Docket: All documents in the electronic docket are listed in the http://www.regulations.gov index. Although listed in the index, some information is not publicly available, i.e., CBI or other information whose disclosure is restricted by statute. Certain other material, such as copyrighted material, is not placed on the Internet and will be publicly available only in hard copy form. Publicly available docket materials are available either electronically in http://www.regulations.gov or in hard copy during normal business hours at the Air Protection Division, U.S. Environmental Protection Agency, Region III, 1650 Arch Street, Philadelphia, Pennsylvania 19103. Copies of the State submittal are available at the District of Columbia Department of the Environment, 51 N Street, NE., 6th Floor, Washington, DC 20002.

Start Further Info

FOR FURTHER INFORMATION CONTACT:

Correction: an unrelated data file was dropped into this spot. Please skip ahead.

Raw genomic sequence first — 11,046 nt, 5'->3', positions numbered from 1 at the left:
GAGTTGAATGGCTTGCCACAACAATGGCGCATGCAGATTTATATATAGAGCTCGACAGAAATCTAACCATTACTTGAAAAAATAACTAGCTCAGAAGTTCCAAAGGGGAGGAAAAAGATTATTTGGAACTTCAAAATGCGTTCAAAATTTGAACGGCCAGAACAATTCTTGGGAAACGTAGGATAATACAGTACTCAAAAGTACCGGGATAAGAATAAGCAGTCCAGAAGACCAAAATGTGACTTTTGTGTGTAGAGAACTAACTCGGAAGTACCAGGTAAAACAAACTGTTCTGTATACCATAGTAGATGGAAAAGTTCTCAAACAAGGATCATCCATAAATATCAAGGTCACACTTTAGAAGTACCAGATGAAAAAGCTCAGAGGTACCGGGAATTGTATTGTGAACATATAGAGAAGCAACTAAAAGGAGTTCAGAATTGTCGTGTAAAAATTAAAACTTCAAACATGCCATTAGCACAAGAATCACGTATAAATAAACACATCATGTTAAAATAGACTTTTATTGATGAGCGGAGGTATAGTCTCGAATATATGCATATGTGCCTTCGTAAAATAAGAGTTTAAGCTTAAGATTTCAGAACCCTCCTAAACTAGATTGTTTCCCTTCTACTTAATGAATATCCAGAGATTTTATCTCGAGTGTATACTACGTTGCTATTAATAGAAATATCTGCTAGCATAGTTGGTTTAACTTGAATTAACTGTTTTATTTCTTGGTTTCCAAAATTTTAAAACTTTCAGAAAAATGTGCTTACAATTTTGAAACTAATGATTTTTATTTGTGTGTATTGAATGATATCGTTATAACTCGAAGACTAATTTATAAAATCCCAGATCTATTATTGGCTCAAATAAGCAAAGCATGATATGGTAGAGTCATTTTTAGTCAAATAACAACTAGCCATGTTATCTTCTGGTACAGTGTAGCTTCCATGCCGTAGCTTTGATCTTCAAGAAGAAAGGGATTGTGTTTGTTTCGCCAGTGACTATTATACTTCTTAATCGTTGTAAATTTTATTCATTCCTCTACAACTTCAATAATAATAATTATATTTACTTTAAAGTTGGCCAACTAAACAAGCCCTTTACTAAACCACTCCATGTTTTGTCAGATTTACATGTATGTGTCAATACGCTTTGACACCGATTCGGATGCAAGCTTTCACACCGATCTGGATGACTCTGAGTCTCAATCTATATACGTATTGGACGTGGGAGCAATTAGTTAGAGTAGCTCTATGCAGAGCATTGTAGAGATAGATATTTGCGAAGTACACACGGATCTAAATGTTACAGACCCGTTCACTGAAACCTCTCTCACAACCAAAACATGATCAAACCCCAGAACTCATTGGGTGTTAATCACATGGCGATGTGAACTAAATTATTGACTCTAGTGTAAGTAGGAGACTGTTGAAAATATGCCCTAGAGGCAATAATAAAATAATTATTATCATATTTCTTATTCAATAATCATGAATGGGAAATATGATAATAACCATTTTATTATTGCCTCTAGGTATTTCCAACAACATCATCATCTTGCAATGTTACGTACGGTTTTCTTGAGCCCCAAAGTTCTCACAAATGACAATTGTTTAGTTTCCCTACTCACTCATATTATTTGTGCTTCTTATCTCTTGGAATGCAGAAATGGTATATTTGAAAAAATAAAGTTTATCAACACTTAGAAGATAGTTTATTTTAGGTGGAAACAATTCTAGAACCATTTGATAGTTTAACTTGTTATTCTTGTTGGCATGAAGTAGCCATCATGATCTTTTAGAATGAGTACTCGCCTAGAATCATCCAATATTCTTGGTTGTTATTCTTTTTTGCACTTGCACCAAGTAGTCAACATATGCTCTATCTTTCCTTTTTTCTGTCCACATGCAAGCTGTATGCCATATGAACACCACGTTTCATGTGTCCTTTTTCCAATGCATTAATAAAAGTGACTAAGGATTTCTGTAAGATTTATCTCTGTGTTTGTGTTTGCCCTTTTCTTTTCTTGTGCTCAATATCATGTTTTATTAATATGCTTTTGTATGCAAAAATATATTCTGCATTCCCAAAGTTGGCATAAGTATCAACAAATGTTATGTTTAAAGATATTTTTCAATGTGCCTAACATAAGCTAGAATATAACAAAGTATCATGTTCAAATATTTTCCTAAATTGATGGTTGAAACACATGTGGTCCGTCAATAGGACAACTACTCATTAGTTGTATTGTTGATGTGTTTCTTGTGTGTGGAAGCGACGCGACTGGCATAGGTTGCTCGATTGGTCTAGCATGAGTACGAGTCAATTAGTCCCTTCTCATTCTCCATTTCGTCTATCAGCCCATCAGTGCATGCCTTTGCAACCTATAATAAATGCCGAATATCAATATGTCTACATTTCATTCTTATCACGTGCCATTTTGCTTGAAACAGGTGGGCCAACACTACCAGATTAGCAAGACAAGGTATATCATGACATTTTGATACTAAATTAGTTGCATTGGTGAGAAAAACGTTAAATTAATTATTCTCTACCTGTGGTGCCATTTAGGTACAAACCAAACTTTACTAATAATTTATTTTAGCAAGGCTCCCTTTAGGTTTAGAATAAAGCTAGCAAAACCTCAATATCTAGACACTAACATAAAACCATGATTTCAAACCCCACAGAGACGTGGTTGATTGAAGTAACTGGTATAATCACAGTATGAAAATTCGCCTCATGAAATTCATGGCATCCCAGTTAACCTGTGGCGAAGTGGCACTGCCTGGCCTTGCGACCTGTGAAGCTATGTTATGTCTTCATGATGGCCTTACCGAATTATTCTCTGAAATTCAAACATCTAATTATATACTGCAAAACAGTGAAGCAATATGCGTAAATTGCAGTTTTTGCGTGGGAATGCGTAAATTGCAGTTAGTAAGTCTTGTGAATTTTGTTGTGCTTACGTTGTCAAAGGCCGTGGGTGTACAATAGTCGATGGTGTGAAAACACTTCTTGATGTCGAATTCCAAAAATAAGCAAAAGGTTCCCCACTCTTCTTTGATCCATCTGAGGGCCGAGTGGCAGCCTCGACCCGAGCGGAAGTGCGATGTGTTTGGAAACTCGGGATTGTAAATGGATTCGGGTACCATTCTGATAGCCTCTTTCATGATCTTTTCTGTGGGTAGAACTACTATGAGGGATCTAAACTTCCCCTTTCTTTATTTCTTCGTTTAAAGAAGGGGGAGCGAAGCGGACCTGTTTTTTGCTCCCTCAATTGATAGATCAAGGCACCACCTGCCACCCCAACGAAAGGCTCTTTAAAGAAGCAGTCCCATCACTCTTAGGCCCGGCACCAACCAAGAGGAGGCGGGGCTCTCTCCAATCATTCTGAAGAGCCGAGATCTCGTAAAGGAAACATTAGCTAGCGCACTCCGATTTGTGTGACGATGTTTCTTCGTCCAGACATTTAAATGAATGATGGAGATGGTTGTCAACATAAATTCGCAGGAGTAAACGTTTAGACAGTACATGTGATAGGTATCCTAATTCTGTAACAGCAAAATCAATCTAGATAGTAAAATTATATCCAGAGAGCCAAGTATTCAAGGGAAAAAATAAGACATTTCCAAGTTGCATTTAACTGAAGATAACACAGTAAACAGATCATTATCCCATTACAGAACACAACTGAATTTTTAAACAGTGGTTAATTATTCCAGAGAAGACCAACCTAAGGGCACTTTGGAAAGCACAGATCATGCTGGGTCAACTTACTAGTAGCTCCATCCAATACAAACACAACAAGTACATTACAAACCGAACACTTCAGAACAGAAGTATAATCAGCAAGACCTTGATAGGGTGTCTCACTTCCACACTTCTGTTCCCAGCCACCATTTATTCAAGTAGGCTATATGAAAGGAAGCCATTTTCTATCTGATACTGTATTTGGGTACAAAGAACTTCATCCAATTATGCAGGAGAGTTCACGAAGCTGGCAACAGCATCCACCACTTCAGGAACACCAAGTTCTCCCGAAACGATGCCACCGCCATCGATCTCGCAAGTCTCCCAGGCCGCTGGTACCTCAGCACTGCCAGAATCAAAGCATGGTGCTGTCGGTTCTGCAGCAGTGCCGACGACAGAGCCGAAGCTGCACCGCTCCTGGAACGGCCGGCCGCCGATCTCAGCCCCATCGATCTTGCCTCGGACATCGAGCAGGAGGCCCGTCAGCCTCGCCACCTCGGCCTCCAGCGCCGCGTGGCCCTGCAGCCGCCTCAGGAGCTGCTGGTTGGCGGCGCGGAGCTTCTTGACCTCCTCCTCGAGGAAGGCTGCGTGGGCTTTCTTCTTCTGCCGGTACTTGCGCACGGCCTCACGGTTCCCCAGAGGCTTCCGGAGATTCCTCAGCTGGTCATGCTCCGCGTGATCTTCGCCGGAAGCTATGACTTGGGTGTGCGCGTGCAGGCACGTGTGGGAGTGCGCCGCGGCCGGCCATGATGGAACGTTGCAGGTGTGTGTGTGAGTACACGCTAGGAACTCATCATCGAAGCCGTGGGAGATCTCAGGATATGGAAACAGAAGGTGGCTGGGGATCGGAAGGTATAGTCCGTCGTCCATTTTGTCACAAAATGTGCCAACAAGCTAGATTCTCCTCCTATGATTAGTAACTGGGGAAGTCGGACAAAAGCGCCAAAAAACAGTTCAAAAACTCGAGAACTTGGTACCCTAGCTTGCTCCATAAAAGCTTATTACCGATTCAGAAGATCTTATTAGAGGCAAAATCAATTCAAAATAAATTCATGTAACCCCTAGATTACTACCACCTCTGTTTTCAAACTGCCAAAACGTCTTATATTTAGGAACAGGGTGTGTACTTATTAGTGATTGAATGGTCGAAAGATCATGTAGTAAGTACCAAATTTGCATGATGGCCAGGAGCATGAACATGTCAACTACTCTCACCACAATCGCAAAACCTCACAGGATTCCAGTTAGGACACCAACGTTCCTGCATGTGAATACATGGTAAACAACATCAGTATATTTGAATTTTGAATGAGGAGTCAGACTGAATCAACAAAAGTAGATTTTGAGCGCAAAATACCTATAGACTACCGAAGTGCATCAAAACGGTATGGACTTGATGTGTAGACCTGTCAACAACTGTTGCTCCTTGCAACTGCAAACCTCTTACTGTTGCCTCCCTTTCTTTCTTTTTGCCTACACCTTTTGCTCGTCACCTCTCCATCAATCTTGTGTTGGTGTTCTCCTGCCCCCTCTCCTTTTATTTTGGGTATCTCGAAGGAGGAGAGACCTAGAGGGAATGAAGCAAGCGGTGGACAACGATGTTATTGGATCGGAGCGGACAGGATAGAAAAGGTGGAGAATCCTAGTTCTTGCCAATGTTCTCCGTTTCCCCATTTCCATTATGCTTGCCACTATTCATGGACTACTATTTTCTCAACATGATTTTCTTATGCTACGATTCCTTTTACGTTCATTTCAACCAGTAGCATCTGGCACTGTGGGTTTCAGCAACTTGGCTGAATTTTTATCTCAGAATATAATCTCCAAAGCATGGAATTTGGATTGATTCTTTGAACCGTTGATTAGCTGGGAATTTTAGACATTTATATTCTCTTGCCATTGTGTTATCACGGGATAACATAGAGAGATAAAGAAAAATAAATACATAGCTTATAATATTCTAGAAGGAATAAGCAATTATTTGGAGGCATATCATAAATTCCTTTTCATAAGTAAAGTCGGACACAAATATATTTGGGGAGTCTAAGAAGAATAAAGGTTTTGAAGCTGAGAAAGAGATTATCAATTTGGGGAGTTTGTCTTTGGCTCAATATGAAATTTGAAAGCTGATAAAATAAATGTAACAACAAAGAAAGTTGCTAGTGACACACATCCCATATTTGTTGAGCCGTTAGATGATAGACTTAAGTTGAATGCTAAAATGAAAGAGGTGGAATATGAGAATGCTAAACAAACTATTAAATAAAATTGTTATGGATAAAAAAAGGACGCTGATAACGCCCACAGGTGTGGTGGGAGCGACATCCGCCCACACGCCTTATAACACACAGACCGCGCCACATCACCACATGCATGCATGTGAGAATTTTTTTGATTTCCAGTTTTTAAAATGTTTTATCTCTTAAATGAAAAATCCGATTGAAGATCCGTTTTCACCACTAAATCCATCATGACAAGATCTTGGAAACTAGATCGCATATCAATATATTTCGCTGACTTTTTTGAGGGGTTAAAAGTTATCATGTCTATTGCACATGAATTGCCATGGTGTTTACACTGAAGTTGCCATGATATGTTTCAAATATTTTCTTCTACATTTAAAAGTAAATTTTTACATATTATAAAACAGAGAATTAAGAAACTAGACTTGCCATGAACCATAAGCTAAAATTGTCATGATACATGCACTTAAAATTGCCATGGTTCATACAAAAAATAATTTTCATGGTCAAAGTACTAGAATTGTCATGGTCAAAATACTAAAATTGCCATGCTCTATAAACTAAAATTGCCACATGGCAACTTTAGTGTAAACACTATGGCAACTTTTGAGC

Patrick J. Egan, (215) 814-3167, or by e-mail at egan.patrick@epa.gov.

End Further Info End Preamble Start Supplemental Information

SUPPLEMENTARY INFORMATION:

Start Printed Page 12779

I. Background

Ozone is formed in the atmosphere by photochemical reactions between VOC, NOX, and carbon monoxide (CO) in the presence of sunlight. In order to reduce ozone concentrations in the ambient air, the CAA requires all nonattainment areas to apply controls on VOC/NOX emission sources to achieve emission reductions.

Since the 1970's, EPA has consistently interpreted RACT to mean the lowest emission limit that a particular source is capable of meeting by the application of the control technology that is reasonably available considering technological and economic feasibility. See, e.g., 72 FR 20586 at 20610 (April 25, 2007). Section 182 of the CAA sets forth two separate RACT requirements for ozone nonattainment areas. The first requirement, contained in section 182(a)(2)(A) of the CAA, and referred to as RACT fix-up, requires the correction of RACT rules for which EPA identified deficiencies before the CAA was amended in 1990. On August 4, 1992 (57 FR 34250), EPA published a final rulemaking notice approving the District of Columbia's SIP revision in order to correct the District's VOC RACT regulations and establish and require the implementation of revised SIP regulations to control VOCs.